Why executives should be on social media : approaches for business leaders

Glenn is the founder and CEO of GaggleAMPa platform for employee advocacy and engagement.

If you run a business, it can be difficult to get out of your ivory tower and get information that hasn’t been filtered through the lens of a team that wants to please you. Out of your ticket? Social media.

This is evident from much-cited research from 2020 by the Brunswick Group only half of all S&P 500 and FTSE 350 CEOs are on social media. What a missed opportunity. Platforms such as LinkedIn, Twitter and even Instagram and Facebook are phenomenal tools for staying close to the market, building relationships and establishing yourself as an industry leader.

Here’s why every CEO should be active on social media and how to get the most value out of your time spent online.

The versatile business for executive-level social strategies

For executives, using social media is a way to practice what you preach. This assumes that part of your preaching is about the marketing power of social media, and I hope you have. That’s according to a study by the Pew Research Center 72% of Americans using social media. How else can you reach such a large number of prospects and customers without leaving your office?

If you don’t use social media, you risk losing market share to business leaders who do. Studies have shown that consumers are more likely to trust a company whose leaders are into social media.

A social strategy can also improve recruitment. According to 2022 research from Brunswick82% of employees believe it is important for business leaders to communicate the company’s vision and values ​​through social media channels.

A two-pronged approach to social

You set aside time each week to do things like check direct reports and review critical data streams. You just need to extend this mindset to social media. Whether you’re new to social media or stepping up your game, 15 minutes a day or even a week is all it takes to reap huge benefits. Try dividing your social media efforts into two main use cases: listen and engage.


As a leader, much of the information you receive is influenced by the perspective of your internal team. If you don’t validate what you learn, you can fall victim to a groupthink scenario. As a leader, you have a duty to hear directly from your market. Plus, it’s cheaper and faster than hopping on a plane to personally connect with the audience (although I think you should too).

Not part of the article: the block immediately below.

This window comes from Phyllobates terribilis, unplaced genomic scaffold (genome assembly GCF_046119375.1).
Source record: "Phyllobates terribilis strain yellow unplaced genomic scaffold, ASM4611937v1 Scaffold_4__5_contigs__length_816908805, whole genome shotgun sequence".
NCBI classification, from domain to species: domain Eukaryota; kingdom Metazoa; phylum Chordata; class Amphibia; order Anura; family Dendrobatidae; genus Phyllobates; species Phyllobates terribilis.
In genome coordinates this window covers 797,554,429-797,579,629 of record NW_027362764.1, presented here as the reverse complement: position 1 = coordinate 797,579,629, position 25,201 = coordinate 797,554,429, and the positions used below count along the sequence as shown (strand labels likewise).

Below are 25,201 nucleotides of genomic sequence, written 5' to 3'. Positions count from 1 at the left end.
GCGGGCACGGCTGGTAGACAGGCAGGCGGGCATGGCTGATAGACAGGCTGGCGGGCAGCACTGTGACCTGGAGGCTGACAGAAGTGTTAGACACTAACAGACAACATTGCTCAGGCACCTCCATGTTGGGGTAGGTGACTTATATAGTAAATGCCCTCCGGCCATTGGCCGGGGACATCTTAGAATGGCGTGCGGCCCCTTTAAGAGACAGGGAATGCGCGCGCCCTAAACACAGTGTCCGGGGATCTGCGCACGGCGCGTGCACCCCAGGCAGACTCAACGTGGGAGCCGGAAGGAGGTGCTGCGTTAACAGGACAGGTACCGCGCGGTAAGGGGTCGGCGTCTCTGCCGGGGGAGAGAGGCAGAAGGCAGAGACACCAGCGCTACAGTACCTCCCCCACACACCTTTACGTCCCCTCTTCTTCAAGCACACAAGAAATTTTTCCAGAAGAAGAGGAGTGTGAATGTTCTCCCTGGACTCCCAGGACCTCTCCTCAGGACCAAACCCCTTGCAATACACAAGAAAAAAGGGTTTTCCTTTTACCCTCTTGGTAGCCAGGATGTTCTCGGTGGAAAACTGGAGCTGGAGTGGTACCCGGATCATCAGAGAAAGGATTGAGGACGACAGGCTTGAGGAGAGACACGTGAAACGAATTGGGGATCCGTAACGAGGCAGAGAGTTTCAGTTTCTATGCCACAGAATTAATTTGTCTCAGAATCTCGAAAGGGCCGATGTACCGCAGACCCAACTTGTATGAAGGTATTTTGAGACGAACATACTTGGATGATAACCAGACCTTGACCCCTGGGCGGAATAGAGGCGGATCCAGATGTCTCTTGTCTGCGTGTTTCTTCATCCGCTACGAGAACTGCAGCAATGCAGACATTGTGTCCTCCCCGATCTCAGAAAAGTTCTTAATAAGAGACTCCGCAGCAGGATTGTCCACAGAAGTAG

Engagement means sharing your thoughts and adding value to marketplace discussions—whether it means publishing a post on LinkedIn, contributing to others’ posts, or sending a private message in response to a post. This is how you establish yourself as a market leader, communicate your personal voice and build relationships. When approaching, focus on learning from others and adding value, not selling. As the adage goes, “If you ask for money, you will get advice. If you ask for advice, you get money.”

In fact, one of my company’s biggest customers is a result of this kind of interaction. I reached out to someone on Twitter at a company we wanted to work with. I wanted his advice on working with that company and asked if he would be open to providing feedback on our product. He had moved companies but agreed to a video call and had some great advice on starting a partnership with his previous employer.

He then asked if he could test our product at his new company. His efforts with our platform caught the attention of companies. They promoted him to run social media for the entire organization. He took our platform with him and rolled it out worldwide. This all came from a single Tweet simply asking for advice. Not every Tweet or post leads to something like this, but if you’re looking to add value rather than sell, you’ll be amazed at the results.

Here are additional tips for making the most of your time on social media:

• Hang in the right places. Work with your marketing team to understand the platforms and communities that matter most to your audience and spend your time on those.

• Share the love. Contribute to others’ posts by sharing feedback, commenting with extra points, or simply praising them for their strong content.

• Understand when to talk privately. Responding to a public thread is a great way to showcase your perspective. However, sometimes the best way to get in touch with a person is to message them directly.

• Show existing customers that you value them. For example, recently my customer success team let me know that one of our customers achieved a great result using our platform. I have sent our contact a private message on LinkedIn. Something short and sweet, like, “Hey, you’re crushing it.” Thank you for letting us be part of your program!”

• Be yourself, be humble. Oftentimes, executives think their social media presence should be PR or marketing approved and hyper-polished. But the executives who get the most attention on social media are the ones who come across as real and authentic — the ones who show their true personalities, admit flaws, ask for input, and share pain points and struggles.

• Training wheels are okay, but ride your own bike. Hiring an agency to get your social media presence off the ground is fine, but I recommend treating it as a learning experience. You want to be the one to gain insights from the market and share your authentic point of view. If you rely on reports compiled by a bureau, you haven’t really left that ivory tower.

Like it or not, executives have a responsibility to be active on social media. Don’t think of it as a burden; see it as a valuable way to learn from the market, make your voice heard and connect with customers and prospects.

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